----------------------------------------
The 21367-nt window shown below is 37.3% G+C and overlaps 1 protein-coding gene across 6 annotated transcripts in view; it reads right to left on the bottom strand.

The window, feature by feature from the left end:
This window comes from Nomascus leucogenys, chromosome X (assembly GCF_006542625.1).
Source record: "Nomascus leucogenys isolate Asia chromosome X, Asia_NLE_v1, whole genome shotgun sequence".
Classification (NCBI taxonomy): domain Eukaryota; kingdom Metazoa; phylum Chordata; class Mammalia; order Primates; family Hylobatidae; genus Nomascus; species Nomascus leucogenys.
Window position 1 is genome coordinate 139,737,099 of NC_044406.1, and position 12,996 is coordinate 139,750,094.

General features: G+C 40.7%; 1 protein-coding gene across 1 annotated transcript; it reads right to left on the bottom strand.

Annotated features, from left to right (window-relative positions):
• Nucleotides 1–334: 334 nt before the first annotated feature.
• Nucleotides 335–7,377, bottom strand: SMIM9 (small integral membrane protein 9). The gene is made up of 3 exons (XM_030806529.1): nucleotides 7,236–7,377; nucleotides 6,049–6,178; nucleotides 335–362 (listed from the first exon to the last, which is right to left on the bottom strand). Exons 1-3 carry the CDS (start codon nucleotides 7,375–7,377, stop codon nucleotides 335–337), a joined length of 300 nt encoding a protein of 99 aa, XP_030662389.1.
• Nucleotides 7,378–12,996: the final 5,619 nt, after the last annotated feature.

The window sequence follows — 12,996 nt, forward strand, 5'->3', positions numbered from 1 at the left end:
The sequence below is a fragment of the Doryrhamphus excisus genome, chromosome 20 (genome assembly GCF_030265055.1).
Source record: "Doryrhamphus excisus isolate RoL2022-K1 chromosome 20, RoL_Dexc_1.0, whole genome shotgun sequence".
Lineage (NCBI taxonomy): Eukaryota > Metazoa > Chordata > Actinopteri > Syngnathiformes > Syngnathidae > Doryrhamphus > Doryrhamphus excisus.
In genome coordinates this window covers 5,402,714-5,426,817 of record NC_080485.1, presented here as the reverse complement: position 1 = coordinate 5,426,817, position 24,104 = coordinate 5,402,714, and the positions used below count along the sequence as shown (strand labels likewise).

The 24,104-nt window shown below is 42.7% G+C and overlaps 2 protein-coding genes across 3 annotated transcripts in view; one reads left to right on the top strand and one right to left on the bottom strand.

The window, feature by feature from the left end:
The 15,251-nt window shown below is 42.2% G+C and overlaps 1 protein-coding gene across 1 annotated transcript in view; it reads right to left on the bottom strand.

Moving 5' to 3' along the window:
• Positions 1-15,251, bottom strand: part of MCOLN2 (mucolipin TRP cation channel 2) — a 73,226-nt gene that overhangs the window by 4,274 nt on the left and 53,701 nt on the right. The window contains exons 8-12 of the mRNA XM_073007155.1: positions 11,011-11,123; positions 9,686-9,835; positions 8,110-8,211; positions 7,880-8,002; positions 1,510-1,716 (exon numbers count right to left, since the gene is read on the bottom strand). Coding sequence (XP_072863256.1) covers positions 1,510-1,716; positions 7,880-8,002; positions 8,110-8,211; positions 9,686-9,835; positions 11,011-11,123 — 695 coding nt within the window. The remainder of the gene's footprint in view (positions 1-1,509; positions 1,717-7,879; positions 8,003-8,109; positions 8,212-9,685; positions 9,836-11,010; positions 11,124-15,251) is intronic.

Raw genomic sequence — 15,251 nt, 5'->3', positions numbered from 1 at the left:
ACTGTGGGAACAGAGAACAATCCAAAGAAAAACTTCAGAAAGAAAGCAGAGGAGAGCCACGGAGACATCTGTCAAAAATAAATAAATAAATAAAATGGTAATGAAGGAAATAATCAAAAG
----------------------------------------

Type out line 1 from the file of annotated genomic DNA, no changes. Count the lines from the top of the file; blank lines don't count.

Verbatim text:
The 21367-nt window shown below is 37.3% G+C and overlaps 1 protein-coding gene across 6 annotated transcripts in view; it reads right to left on the bottom strand.